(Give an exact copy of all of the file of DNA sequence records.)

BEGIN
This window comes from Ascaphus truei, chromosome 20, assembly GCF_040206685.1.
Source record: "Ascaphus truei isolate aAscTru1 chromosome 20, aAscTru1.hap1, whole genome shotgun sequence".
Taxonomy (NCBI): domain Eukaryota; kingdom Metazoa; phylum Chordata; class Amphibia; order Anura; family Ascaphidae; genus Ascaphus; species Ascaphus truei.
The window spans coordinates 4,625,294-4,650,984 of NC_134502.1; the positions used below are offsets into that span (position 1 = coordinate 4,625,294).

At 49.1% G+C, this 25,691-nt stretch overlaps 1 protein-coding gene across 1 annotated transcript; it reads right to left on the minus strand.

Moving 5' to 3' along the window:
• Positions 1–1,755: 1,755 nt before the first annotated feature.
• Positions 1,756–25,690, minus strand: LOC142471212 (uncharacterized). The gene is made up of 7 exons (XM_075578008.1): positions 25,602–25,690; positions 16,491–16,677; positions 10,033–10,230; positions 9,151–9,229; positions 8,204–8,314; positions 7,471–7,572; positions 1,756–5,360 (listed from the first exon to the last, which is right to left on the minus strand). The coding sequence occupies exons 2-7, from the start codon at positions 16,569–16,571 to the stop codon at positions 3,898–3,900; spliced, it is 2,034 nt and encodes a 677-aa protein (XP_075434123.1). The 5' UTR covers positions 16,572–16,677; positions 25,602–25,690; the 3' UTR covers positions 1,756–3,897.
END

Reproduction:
This window comes from Ascaphus truei, chromosome 20, assembly GCF_040206685.1.
Source record: "Ascaphus truei isolate aAscTru1 chromosome 20, aAscTru1.hap1, whole genome shotgun sequence".
Taxonomy (NCBI): domain Eukaryota; kingdom Metazoa; phylum Chordata; class Amphibia; order Anura; family Ascaphidae; genus Ascaphus; species Ascaphus truei.
The window spans coordinates 4,625,294-4,650,984 of NC_134502.1; the positions used below are offsets into that span (position 1 = coordinate 4,625,294).

At 49.1% G+C, this 25,691-nt stretch overlaps 1 protein-coding gene across 1 annotated transcript; it reads right to left on the minus strand.

Moving 5' to 3' along the window:
• Positions 1–1,755: 1,755 nt before the first annotated feature.
• Positions 1,756–25,690, minus strand: LOC142471212 (uncharacterized). The gene is made up of 7 exons (XM_075578008.1): positions 25,602–25,690; positions 16,491–16,677; positions 10,033–10,230; positions 9,151–9,229; positions 8,204–8,314; positions 7,471–7,572; positions 1,756–5,360 (listed from the first exon to the last, which is right to left on the minus strand). The coding sequence occupies exons 2-7, from the start codon at positions 16,569–16,571 to the stop codon at positions 3,898–3,900; spliced, it is 2,034 nt and encodes a 677-aa protein (XP_075434123.1). The 5' UTR covers positions 16,572–16,677; positions 25,602–25,690; the 3' UTR covers positions 1,756–3,897.